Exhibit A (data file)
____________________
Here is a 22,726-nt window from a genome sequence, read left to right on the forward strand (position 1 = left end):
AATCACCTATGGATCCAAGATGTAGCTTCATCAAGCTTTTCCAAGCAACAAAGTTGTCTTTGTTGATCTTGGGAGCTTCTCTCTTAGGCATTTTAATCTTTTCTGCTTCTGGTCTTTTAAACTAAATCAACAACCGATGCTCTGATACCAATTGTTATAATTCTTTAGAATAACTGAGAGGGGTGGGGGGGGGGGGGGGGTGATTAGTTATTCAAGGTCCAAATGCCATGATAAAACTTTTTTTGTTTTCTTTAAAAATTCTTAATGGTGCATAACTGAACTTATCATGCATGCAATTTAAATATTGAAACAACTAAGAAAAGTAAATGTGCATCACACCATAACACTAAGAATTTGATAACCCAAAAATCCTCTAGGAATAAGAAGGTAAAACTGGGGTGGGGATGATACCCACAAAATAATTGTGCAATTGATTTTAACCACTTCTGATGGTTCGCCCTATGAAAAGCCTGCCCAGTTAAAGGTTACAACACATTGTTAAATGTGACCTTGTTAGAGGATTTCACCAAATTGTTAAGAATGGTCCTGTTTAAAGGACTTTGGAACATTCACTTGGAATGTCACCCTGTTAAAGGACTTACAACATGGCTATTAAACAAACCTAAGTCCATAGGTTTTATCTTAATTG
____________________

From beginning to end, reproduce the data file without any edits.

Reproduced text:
Here is a 22,726-nt window from a genome sequence, read left to right on the forward strand (position 1 = left end):
AATCACCTATGGATCCAAGATGTAGCTTCATCAAGCTTTTCCAAGCAACAAAGTTGTCTTTGTTGATCTTGGGAGCTTCTCTCTTAGGCATTTTAATCTTTTCTGCTTCTGGTCTTTTAAACTAAATCAACAACCGATGCTCTGATACCAATTGTTATAATTCTTTAGAATAACTGAGAGGGGTGGGGGGGGGGGGGGGGTGATTAGTTATTCAAGGTCCAAATGCCATGATAAAACTTTTTTTGTTTTCTTTAAAAATTCTTAATGGTGCATAACTGAACTTATCATGCATGCAATTTAAATATTGAAACAACTAAGAAAAGTAAATGTGCATCACACCATAACACTAAGAATTTGATAACCCAAAAATCCTCTAGGAATAAGAAGGTAAAACTGGGGTGGGGATGATACCCACAAAATAATTGTGCAATTGATTTTAACCACTTCTGATGGTTCGCCCTATGAAAAGCCTGCCCAGTTAAAGGTTACAACACATTGTTAAATGTGACCTTGTTAGAGGATTTCACCAAATTGTTAAGAATGGTCCTGTTTAAAGGACTTTGGAACATTCACTTGGAATGTCACCCTGTTAAAGGACTTACAACATGGCTATTAAACAAACCTAAGTCCATAGGTTTTATCTTAATTG